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Nowadays, there is increasing evidence that some pathogenic bacteria can contribute to specific stages of cancer development. The concept that bacterial infection could be involved in carcinogenesis acquired a widespread interest with the discovery that H. pylori is able to establish chronic infections in the stomach and that this infection is associated with an increased risk of gastric adenocarcinoma and mucosa associated lymphoid tissue lymphoma. Chronic infections triggered by bacteria can facilitate tumor initiation or progression since, during the course of infection, normal cell functions can come under the control of pathogen factors that directly manipulate the host regulatory pathways and the inflammatory reactions. Renowned publications have recently corroborated the molecular mechanisms that link bacterial infections, inflammation and cancer, indicating certain strains of Escherichia coli as a risk factor for patients with colon cancer. E. coli is a normal inhabitant of the human intestine that becomes highly pathogenic following the acquisition of virulence factors, including a protein toxin named cytotoxic necrotizing factor 1 (CNF1). This toxin permanently activates the small GTP-binding proteins belonging to the Rho family, thus promoting a prominent polymerization of the actin cytoskeleton as well as a number of cellular responses, including changes in protein expression and functional modification of the cell physiology. CNF1 is receiving an increasing attention as a putative factor involved in transformation because of its ability to: (i) induce COX2 expression, an immediate-early gene over-expressed in some type of cancers; (ii) induce a long-lasting activation of the transcription factor NF-kB, a largely accepted marker of tumor cells; (iii) protect epithelial cells from apoptosis; (iv) ensue the release of pro-inflammatory cytokines in epithelial and endothelial cells; and (v) promote cellular motility. As cancer may arise through dysfunction of the same regulatory systems, it seems likely that CNF1-producing E. coli infections can contribute to tumor development. This review focuses on the aspects of CNF1 activity linked to cell transformation with the aim of contributing to the identification of a possible carcinogenic agent from the microbial world. Page 1 of 9 (page number not for citation purposes) Infectious Agents and Cancer 2008, 3:4 http://www.infectagentscancer.com/content/3/1/4 pathway is triggered by bacterial and viral infections, as Introduction Bacterial infection and cancer well as by pro-inflammatory cytokines, such as TNF-α and In the last century, cancer research thoroughly established IL-1, all of which activate the IKK complex . This com- the role of major carcinogenic agents of different nature, plex phosphorilates the NF-kB inhibitors IkBs, thereby including infectious agents. However, although there is a targeting them for proteosomal degradation and freeing general agreement that some viruses, such as hepatitis B NF-kB to enter the nucleus and mediate transcription of virus (HBV), Epstein-Barr virus (EBV) and human papil- target genes. It is worth noting that many of the genes able loma virus (HPV) can cause cancer, the involvement of to mediate alterations characterizing a tumor cell are bacteria in carcinogenesis remains controversial. The role under the transcriptional control of NF-kB (reviewed in of viral infections in tumor onset is widely accepted [18,19]). For example, the activity and expression of cyc- because of the direct action of single viral genes (onco- lin D1, CDK2 kinase, c-myc, p21, p53 and pRb, which are genes) that result in cell transformation . By contrast, involved in the control of cell cycle and are altered in sev- the molecular mechanism(s) by which bacteria might eral types of cancer, are NF-kB-dependent. The expression promote tumorigenesis are still poorly characterized. of numerous cytokines, that are growth factors for tumor Hence, one of the main challenges, nowadays, is to define cells (IL-1β, TNF, IL-6, EGF) are also regulated by NF-kB. the impact of bacterial infections as a cause of cancer and Tissue invasion and metastasis, two crucial events of eventually design strategies for their prevention and con- tumor progression, are regulated by NF-kB-dependent trol. genes, including metalloproteases (MMPs), urokinase type of plasminogen activator (uPA), IL-8, the adhesion Bacterial infections are usually believed to cause acute dis- molecules VCAM-1, ICAM-1 and ELAM-1. NF-kB is also eases, but it is now becoming clear that some bacteria can involved in the regulation of angiogenesis, the process by contribute to the establishment of chronic diseases, which tumor cells promote neo-vascularization. Finally, including cancer . The concept that bacterial infection altered expression of genes involved in suppression of could be involved in carcinogenesis was first proposed in apoptosis (i.e. Bcl-2 family members and IAP proteins), a the late nineteenth and early twentieth centuries, based key feature of cancer cells, is often due to deregulated NF- on the discovery of bacteria at the sites of tumors, kB activity. although there was no proof that the bacteria were in any way causative . Since then, the putative link between Concerning this last point, several pathogenic bacteria, chronic infection and cancer acquired a widespread inter- particularly those that can establish a persistent intracellu- est with the discovery that Helicobacter pylori is able to lar infection, activate NF-kB in the host cell and suppress establish chronic infections in the stomach and that this cell death, thus creating a niche in which the bacterium infection is associated with an increased risk of gastric can survive, in spite of the attempts of the host immune adenocarcinoma  and mucosa associated lymphoid tis- system to destroy the infected cell . As a consequence, sue (MALT) lymphoma . In this context, it is worth not- the suppression of apoptosis by a pathogen might also ing that H. pylori is classified as a class I carcinogenic factor allow a partially transformed cell to evade the self-destruc- . Other chronic bacterial infections have been linked to tive process and to progress to a higher level of transfor- human carcinogenesis although the underlying mecha- mation. nisms remain to be defined (reviewed in ). The strong- est epidemiological case is for Salmonella enterica serovar Another important feature of inflammation-associated typhi (S. typhi), the agent of typhoid, which can also lead cancer is the production of reactive oxygen species (ROS) to chronic bacterial carriage in the gallbladder [7-11]. Sur- and nitric oxide (NO) by inflammatory and epithelial veys of typhoid outbreaks have shown that those who cells. This leads to increased mutations and altered func- become carriers have an increased risk of developing tions of important enzymes and proteins in inflamed tis- hepatobiliary carcinoma compared with people who have sue, thus contributing to the multistage carcinogenetic had acute typhoid and have cleared the infection . process . For example, during a chronic H. pylori infec- tion, production of ROS and nitroxides and the associated A recurring theme in the link between bacterial infection inflammatory response are assumed to contribute to the and carcinogenesis is that of chronic inflammation, which induction of a gastric carcinogenic process [22,23]. These is often a common feature of persistent infection [2,12]. chemical species are mainly produced by inflammatory One of the key molecules that link chronic inflammation cells to fight infection and are source of oxidative DNA and cancer is represented by the NF-kB family of transcrip- damage, thus contributing to carcinogenesis [22,23]. In tion factors [12,13]. In particular, different mouse studies particular, it has been demonstrated that within 6 hours, provide strong and direct genetic evidence that the classi- H. pylori infection had a mutagenic effect on gastric epi- cal, IKK-β dependent NF-kB activation pathway is indeed thelial cells . The major form of oxidative DNA dam- a crucial mediator of tumor promotion [14-16]. This age is the formation of 8-oxoG lesions, specifically Page 2 of 9 (page number not for citation purposes) Infectious Agents and Cancer 2008, 3:4 http://www.infectagentscancer.com/content/3/1/4 repaired by the OGG1 DNA glycosylase. The inactivation and cell matrix interactions may serve as an early event in of this enzyme inhibits the level of inflammatory lesions H. pylori-induced carcinogenesis . Very recently, in and abolishes the mutagenic effect induced by the infec- experimental studies dealing with H. pylori strains carrying tion at the gastric level, thus strengthening a close relation or not CagA, it has been demonstrated that this factor acti- between chronic inflammation and genotoxicity . vates host cell survival and anti-apoptotic pathways to overcome self-renewal of the gastric epithelium, thus Bacterial toxins and cancer enhancing bacterial colonization of the stomach and As stated above, there is increasing evidence that some helping sustained H. pylori infection. In this context, it is pathogenic bacteria can contribute to specific stages of interesting to note that, patients infected with H. pylori cancer development. In particular, chronic infections trig- encoding the cag pathogeniticy island (PAI) are associated gered by bacteria can facilitate tumor initiation or progres- with an increased risk of gastric cancer . sion since, during the course of infection, normal cell functions can undergo the control of factors released by In addition to the link between H. pylori and stomach can- the pathogen . These bacterial factors, namely virulence cers, very recent studies evidenced that some other toxins factors, can directly manipulate the host regulatory path- may contribute to bowel and urogenital tract cancers . ways and the inflammatory reaction . In this context, it has been reported that adherent and invasive strains of Escherichia coli are a risk factor for Bacteria express a wide range of virulence factors, includ- patients with pre-cancerous and cancerous colon diseases ing protein toxins that have evolved to interact with [32,33]. Interestingly, in one of these studies, 3 out of 8 eukaryotic cellular machinery in a precise way. These tox- cancer-associated E. coli were reported to possess the cyto- ins interfere with key eukaryotic processes, such as cellular toxic necrotizing factor 1 (cnf1) gene , the gene coding signaling components, and some directly attack the for the protein toxin CNF1. The aim of this review is to genome [25-27]. These last can damage DNA via different highlight the main cell responses to CNF1, particularly mechanisms: i) directly by enzymatic attack, ii) indirectly those related to signaling pathways linked to inflamma- by provoking an inflammatory reaction that produces free tion and to cell transformation. radicals, or even iii) by affecting DNA repair mechanisms. Nougayrède and colleagues  have recently identified a CNF1 from E. coli: a protein toxin that activates novel hybrid peptide-polyketide compound from the Rho GTPases Escherichia coli that leads to DNA damage. This novel com- Although belonging to the normal human intestinal flora, pound is produced by pathogenic and, most interestingly, E. coli becomes highly pathogenic following the acquisi- commensal isolates. Although it is not yet clear how the tion of genes coding for virulence factors, one of which peptide-polyketide compound functions at the molecular being CNF1 . CNF1-producing E. coli strains are occa- level, it is possible that it contributes to bacterial patho- sionally detected in isolates from feces of children with genesis and bacterially-induced carcinogenesis. diarrhea [35-37], but, more frequently, are responsible of extraintestinal infections, particularly in the urinary tract Any bacterial product that interferes with signaling, result- (UTIs) [38-40]. Also, these strains can be detected in cases ing in the disruption of the normal balance of growth, cell of bacteraemia  and of meningitis in neonates . division and apoptosis, could facilitate tumor promotion. CNF1, first described in 1983 by Caprioli and coworkers Similarly, the ability to promote anchorage-independent as a toxin capable of causing multinucleation ("cyto- growth could favor metastatic potential and lead to cancer toxic") in cultured cells (Fig. 1a, b) and necrosis in rabbit progression. So far, the best example of potentially carci- skin ("necrotizing") [43,44], is a single-chain multido- nogenic toxin is H. pylori CagA that interferes with cellular main protein toxin, containing a binding domain to a cell signaling mechanisms in a way that is characteristic of receptor (N-terminal domain), a translocation domain tumor promoters. Indeed, CagA intracellularly interacts, (middle domain) and an enzymatic one (C-terminal in a phosphorylation-dependent and independent way, domain) [45,46], which modifies a specific cellular target with many host proteins that regulate cell growth, motil- in the host cell cytosol. CNF1 binds to the surface of cul- ity and polarity, thus leading to gastric epithelial prolifer- tured epithelial cells with high affinity , and the 67- ation, cell-cell dissociation and increased cell scattering kDa laminin receptor has been suggested (67LR) as a and motility (for a review ). In particular, Bagnoli and putative receptor for CNF1 . After binding to its recep- coworkers  showed that CagA is sufficient to disrupt tor, CNF1 is endocytosed and routed to an endosomal the mechanisms that maintain normal epithelial differen- compartment , from where the toxin injects its cata- tiation, including cell adhesion, cell polarity, and the inhi- lytic activity into the cytosol , by using two hydropho- bition of migration. Since the cellular behavior induced bic structures present in the middle part of the CNF1 by CagA is reminiscent of oncogenes that disrupt cytoskel- molecule . etal signaling, the authors proposed that altered cell-cell Page 3 of 9 (page number not for citation purposes) Infectious Agents and Cancer 2008, 3:4 http://www.infectagentscancer.com/content/3/1/4 Differen Figure 1 t aspects of CNF1 activity on epithelial cells Different aspects of CNF1 activity on epithelial cells. (a-b) Transmission electron micrographs showing: a control mononucleated cell (a), and a CNF1-treated cell (b), bearing four nuclei in the cytoplasm. (c-d) Fluorescence micrographs of control (c) or CNF1-treated (d) cells stained for F-actin detection. CNF1-treated cells display polymerization of actin into stress fibers (asterisks) and prominent ruffles (arrows). (e-f) Scanning (e) and transmission (f) electron micrographs showing different stages of the internalization process of non-invasive bacteria by CNF1-treated cells. After being contacted by mem- brane ruffles (e), bacteria are internalized within vacuoles (f). (g-h) Fluorescence micrographs of cells stained with an antibody that recognizes tubulin, the main component of microtubules. Note in h, an example of multipolar mitosis induced by CNF1. (i- l) Fluoresce micrographs of control (i) and CNF1-treated (l) cells transfected with the Ds-Red plasmid to visualize mitochon- drial organization. CNF1 induces the formation of elongated and interconnected mitochondria. Page 4 of 9 (page number not for citation purposes) Infectious Agents and Cancer 2008, 3:4 http://www.infectagentscancer.com/content/3/1/4 The cytoplasmic target of CNF1 is represented by the Rho intracellular bacterium Salmonella , for which a link GTPases, important molecular switches belonging to the with cancer has been evidenced . This bacterium first Ras superfamily, that cycle between an inactive GDP- activates the Rho GTPases, by the GEF-like toxin SopE, to bound state and an active GTP-bound one, under the strict promote macropinocytosis that allows its entry into cells control of activators (guanine nucleotide exchange fac- and soon after, once inside, deactivates the GTPases via a tors, GEFs) and inactivators (GTPase-activating proteins, GAP-mimicking protein (SptP), thus allowing a moderate GAPs) . The conformational changes, induced by the threshold of Rho protein activation for a high invasion binding of GTP or GDP, occur inside two molecular efficiency . domains of the Rho proteins called switches that are responsible of the coupling of the G-proteins with their By regulating the actin cytoskeleton, the Rho GTPases also downstream effectors (switch 1) and allow the interaction play a crucial role in certain aspects of the malignant phe- of the activated GTPase with GAPs (switch 2). The enzy- notype, such as tumor cell motility, invasiveness and matic activity of CNF1 consists in the deamidation of a metastasis . Indeed, RhoC has been implicated as a specific glutamine residue located in the switch 2 domain marker for highly angiogenic and aggressive breast cancer of the G proteins (glutamine 63 of Rho [51,52] or with a high metastatic ability . An additional clue in glutamine 61 of Rac and Cdc42 ). This glutamine res- favor of our hypothesis comes from the observation that idue is essential for the GTPase activity of Rho proteins, CNF1 provokes cell junctions disruption and strongly either intrinsic or GAP-mediated . By modifying enhances cellular motility in uroepithelial 804G cells glutamine into glutamic acid, CNF1 impairs the role of . The augmented motility of epithelial cells highlights Rho GAP, allowing Rho proteins to be permanently another characteristic that somehow links this toxin to locked in their activated GTP-bound state and, thus, cancer. enhancing the activity of these proteins on their effectors. CNF1 hinders apoptosis via the pro- It is worth noting that the modification on Rho proteins inflammatory Akt/IKK/NF-kB pathway induced by CNF1 corresponds to the modification found It is also known that Rho proteins are crucially involved in on Ras proteins in many tumors . In fact, Rho the development of inflammatory processes and that a glutamine 63 corresponds to Ras glutamine 61, a well- key player in the link existing between Rho, chronic known residue that, after mutagenization, leads to a per- inflammation and cancer is the Nuclear Factor-kB (NF- manent activation of the molecule and to tumor onset. kB) . As mentioned in the Introduction, NF-kB is rep- resented by a group of structurally related and evolution- CNF1 and Rho GTPases: actin remodeling and arily conserved transcription factors involved in regulating the expression of genes that control different host cell invasion The Rho GTPases are pivotal in controlling the actin aspects of the tumor cell biology, including inflamma- cytoskeleton architecture . In fact, one of the first tion, cell growth, and suppression of apoptosis (reviewed described cell responses to CNF1 is a remarkable reorgan- in ). Tumor cells can show elevated NF-κB-regulated ization of the actin cytoskeleton in epithelial cells that transcription, which can inhibit TNF-α-induced apoptosis consists in the assembly of F-actin in prominent stress fib- through the up-regulation of the anti-apoptotic proteins ers, membrane ruffles and filopodia  (Fig. 1c, d). The of the Bcl-2 family. prominent ruffling activity promoted by CNF1 permits epithelial cells to behave as phagocytes, developing a mac- In this context, we previously reported that CNF1 can acti- ropinocytotic activity that allows the capture and engulf- vate the nuclear factor-kB (NF-kB)  in epithelial cells. ment of different types of particles, including bacteria Such an activation, is responsible for the ability of the [57,58]. This aspect is of particular relevance for the bac- toxin to stimulate the expression of pro-inflammatory fac- terial pathogenicity since the macropinocytic activity tors and to protect host cell from apoptotic stimuli. As ensued by CNF1 in epithelial cells may possibly represent concerns the pro-survival activity, we have shown that the route of entry of CNF1-producing E. coli, similarly to CNF1 can increase the expression of proteins related to what occurs with other intestinal pathogens (Fig. 1e). Fur- cell adhesion (integrins, Focal Adhesion Kinase, cadher- thermore, upon activation by CNF1, the Rho GTPases ins, catenins), thus improving cell spreading and the abil- undergo sensitization to ubiquitylation and subsequent ity of cells to adhere to each other and to the extracellular proteosomal degradation , a process that would turn matrix . In fact, prolonged cell survival, together with off the ruffling process, thus allowing an efficient internal- increased adhesion to matrix components might have sig- ization of bacteria inside the cells (Fig. 1f). It is worth not- nificant biological consequences and affect the tumori- ing that the activity of CNF1, with its ability to switch on genic potential of epithelial cells. Moreover, CNF1 the Rho GTPases and then coerce their degradation in the protects epithelial cells against the drop of the mitochon- proteasome, is somehow similar to the activity of the drial membrane potential provoked by UVB radiation and Page 5 of 9 (page number not for citation purposes) Infectious Agents and Cancer 2008, 3:4 http://www.infectagentscancer.com/content/3/1/4 increases the expression of the anti-apoptotic members of the Bcl-2 family, Bcl-2 and Bcl-X . Although the causal relationship between Bcl-2 and mitochondrial membrane potential has not yet been clarified, we have very recently demonstrated that the up-regulation of the anti-apoptotic protein Bcl-2 somehow controls the mito- chondrial morphology, and that this depends on the acti- vation of the pro-inflammatory Rac1/PI3K/Akt/IKK/NF- kB pathway . In fact, besides blocking the activity of the pro-apoptotic members of Bcl-2 family, Bcl-2 is involved in the regulation of mitochondrial morphology, since Bcl-2-over-expressing mitochondria present both increased volume and structural complexity . In living cells, mitochondria continuously divide (fission) and fuse (fusion) with one another  and Bcl-2 family members are involved in these processes, the pro-apoptotic mem- bers regulating fission whereas the anti-apoptotic regulat- ing fusion of mitochondria . In this context, we very recently demonstrated that CNF1 can induce, in epithelial cells, the formation of a complex network of elongated and interconnected mitochondria with an increased aver- age length [; Fig. 1i, l]. Importantly, Bcl-2 silencing reduces the ability of CNF1 to protect cells against apop- Hypothetic model on how the ity Figure 2 can be connected to cancerpro-inflammatory CNF1 activ- tosis and also prevents the CNF1-induced mitochondrial Hypothetic model on how the pro-inflammatory changes. Therefore, since the mitochondrial remodeling is CNF1 activity can be connected to cancer. CNF1- of direct relevance for the role of these organelles in cell dependent Rho activation stimulates NF-κB nuclear translo- physiology and the mitochondrial dysfunction can con- cation and trans-activation, through the classical Akt/IKK- tribute to a number of human disorders, including cancer mediated pathway. NF-κB induces the transcription of genes , the role of CNF1 as a factor favoring transformation coding for proteins involved in inflammation and apoptosis, that is the pro-inflammatory molecules IL-6, IL-8, TNF-α and can be further supported by this novel finding. Cox-2, and anti-apoptotic factors, such as Bcl-2. This last also causes elongation and enrichment of the mitochondrial net- As concerns inflammation, CNF1 ensues the transcription work, an aspect somehow linked to transformation. On the and release of pro-inflammatory cytokines, such as IL-6, other hand, by mean of its activity on the actin cytoskeleton IL-8 and TNF-α in uroepithelial  and endothelial  organization, CNF1 is able to provoke cell junctions disrup- cells, probably contributing to the establishing of the tion and to strongly enhance cellular motility, a phenomenon inflammatory process due to CNF1-producing E. coli. The strictly linked to invasiveness and metastasis. pro-inflammatory role of CNF1 is also supported by the demonstration that the toxin strongly up-regulate the transcription of cyclooxygenase- 2 (COX-2) , an and modulates autophagy , cellular phenomena that immediate-early gene induced in response to pro-inflam- are frequently observed in different types of cancer cells, matory cytokines, tumor promoters, and growth factors and blocks the cell cycle G2/M transition in epithelial cells and over-expressed in cancers of the lung, colon, stomach, . The ability of CNF1 to block the cell cycle progres- and breast [77-79]. sion suggests a strategy that permits to contain the host damage, and to induce specific cellular responses rather than rapid cell death. This could in turn facilitate the bac- Conclusion On the whole, it appears that CNF1 touches some of the terial invasion of underlying tissues. The activity of CNF1, signaling pathways that are engaged by carcinogens and with its ability to switch on the Rho GTPases and then tumor promoters, as schematized in Fig. 2. Particularly coerce their degradation in the proteasome, probably relevant are the activation of the transcription factor NF- renders the CNF1-producing E. coli intracellular parasites, κB, the pro-survival activity, the increased expression of hence permitting their potentially harmful and presuma- RNA messengers for COX-2 and pro-inflammatory bly transforming activity inside the cell, where they can cytokines as well as the augmented cell motility. In addi- escape the host immune system attack. Finally, it is worth tion, CNF1 impairs the cytokinesis, thus leading to multi- noting that CNF1 activity on cells shares several properties nucleation [44,56], induces nuclear segmentation, with CagA from the carcinogenic bacterium H. pylori, amitotic cell division, multipolar mitosis (Fig. 1g, h) , which can be indicated as the best example of a poten- Page 6 of 9 (page number not for citation purposes) Infectious Agents and Cancer 2008, 3:4 http://www.infectagentscancer.com/content/3/1/4 Table 1: Comparison between the cellular effects of E. coli CNF1 and those of the major virulence factors (VacA and CagA) of H. pylori CNF1 CagA VacA Effects on cytoskeleton and • Actin polymerization • Actin rearrangement • Actin disruption cell morphology • Spreading • "hummingbird" phenotype • Vacuolization • Multinucleation • loss of cell polarity • cell scattering Apoptosis regulation Anti-apoptotic effect Anti-apoptotic effect Pro-apoptotic effect Production of inflammatory TNF-α IL-8 TNF-α mediators IL-6 ROS IL-8 IL-8 IL-1β ROS IL-6 Activation of transcription NF-kB NF-kB NF-kB factors NFAT ATF-2 SRF NFAT AP1 /M Inhibition of G /S progression Induction of G /S progression Effect on cell cycle Block in G 2 1 1 Effects on mitochondria Inhibition of UVB-induced Reduction of mitochondrial mitochondrial membrane membrane potential, cytochrome c depolarization release 3. 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"BioMed Central will be the most significant development for coli cytotoxin: autophagy as a double-edged sword for the disseminating the results of biomedical researc h in our lifetime." host. Autophagy 2006, 2:310-311. Sir Paul Nurse, Cancer Research UK 82. Falzano L, Filippini P, Travaglione S, Miraglia AG, Fabbri A, Fiorentini C: Escherichia coli cytotoxic necrotizing factor 1 blocks cell Your research papers will be: cycle G2/M transition in uroepithelial cells. Infect Immun 2006, available free of charge to the entire biomedical community 74:3765-3772. peer reviewed and published immediately upon acceptance cited in PubMed and archived on PubMed Central yours — you keep the copyright BioMedcentral Submit your manuscript here: http://www.biomedcentral.com/info/publishing_adv.asp Page 9 of 9 (page number not for citation purposes)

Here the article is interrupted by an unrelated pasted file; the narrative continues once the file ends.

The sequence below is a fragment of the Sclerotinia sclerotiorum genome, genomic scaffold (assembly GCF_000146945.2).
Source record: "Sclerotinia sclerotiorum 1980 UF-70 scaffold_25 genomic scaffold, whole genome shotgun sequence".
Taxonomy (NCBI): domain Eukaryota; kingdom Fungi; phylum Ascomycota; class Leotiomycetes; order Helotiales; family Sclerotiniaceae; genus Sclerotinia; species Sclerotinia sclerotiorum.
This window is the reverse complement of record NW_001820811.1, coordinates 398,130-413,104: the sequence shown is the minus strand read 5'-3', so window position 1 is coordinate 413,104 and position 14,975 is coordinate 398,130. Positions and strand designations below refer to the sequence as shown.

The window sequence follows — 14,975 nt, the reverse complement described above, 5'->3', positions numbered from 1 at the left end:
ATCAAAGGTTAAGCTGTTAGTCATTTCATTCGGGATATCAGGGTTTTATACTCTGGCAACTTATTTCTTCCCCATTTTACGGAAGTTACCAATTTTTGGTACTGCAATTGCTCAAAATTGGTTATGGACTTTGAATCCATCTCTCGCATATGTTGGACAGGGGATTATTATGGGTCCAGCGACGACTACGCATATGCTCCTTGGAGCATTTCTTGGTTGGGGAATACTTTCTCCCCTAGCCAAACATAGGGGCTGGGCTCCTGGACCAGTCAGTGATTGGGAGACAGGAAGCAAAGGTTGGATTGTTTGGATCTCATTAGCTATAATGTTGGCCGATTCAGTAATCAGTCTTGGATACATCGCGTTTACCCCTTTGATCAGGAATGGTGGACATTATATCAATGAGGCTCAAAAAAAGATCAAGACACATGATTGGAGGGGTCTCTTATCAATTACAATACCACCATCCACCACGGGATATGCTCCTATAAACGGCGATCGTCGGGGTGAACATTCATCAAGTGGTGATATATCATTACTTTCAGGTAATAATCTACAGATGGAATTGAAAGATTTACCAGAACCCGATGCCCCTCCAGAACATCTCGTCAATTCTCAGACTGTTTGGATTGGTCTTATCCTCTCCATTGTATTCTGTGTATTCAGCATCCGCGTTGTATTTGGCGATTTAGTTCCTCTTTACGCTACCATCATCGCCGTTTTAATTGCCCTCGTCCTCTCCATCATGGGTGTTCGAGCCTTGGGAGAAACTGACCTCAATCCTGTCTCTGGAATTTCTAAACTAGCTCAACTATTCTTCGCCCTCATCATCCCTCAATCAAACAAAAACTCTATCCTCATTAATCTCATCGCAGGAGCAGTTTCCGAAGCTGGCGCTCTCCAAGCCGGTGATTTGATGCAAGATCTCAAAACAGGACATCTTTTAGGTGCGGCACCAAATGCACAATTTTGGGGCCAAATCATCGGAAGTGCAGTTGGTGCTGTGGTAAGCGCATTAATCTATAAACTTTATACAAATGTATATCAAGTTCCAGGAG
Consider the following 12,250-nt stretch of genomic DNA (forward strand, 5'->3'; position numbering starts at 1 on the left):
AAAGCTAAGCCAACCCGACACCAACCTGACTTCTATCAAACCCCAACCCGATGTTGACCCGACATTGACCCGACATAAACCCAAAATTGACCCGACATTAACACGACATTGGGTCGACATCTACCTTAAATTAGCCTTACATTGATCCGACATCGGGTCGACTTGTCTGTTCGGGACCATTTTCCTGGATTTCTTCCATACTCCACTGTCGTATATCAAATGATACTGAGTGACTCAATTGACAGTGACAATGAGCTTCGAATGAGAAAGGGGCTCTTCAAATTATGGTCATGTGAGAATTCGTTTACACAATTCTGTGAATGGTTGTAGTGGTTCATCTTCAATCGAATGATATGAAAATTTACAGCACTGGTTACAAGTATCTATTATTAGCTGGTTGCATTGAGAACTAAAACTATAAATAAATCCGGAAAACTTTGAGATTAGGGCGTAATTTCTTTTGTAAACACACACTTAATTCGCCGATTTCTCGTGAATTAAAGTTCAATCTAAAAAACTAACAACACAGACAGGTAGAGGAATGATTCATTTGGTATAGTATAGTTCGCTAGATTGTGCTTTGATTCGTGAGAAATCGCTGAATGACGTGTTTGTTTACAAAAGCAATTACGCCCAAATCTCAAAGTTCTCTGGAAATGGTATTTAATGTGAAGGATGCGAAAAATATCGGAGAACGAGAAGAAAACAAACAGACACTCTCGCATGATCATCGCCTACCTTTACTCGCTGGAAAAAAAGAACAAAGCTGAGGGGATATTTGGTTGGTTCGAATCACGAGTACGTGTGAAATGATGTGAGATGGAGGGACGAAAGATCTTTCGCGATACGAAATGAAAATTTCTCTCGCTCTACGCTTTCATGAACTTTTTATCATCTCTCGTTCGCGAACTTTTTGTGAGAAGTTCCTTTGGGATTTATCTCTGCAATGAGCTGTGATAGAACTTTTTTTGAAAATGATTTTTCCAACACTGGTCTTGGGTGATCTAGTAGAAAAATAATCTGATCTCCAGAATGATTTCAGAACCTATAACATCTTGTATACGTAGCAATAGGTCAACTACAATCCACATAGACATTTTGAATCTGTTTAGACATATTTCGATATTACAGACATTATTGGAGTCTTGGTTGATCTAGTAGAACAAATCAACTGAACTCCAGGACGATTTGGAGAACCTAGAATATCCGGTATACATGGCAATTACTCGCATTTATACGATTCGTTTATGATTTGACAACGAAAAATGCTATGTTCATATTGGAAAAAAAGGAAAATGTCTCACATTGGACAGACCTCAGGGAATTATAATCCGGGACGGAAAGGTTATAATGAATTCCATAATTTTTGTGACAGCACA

Infectious Agents and Cancer – Springer Journals
Published: Mar 12, 2008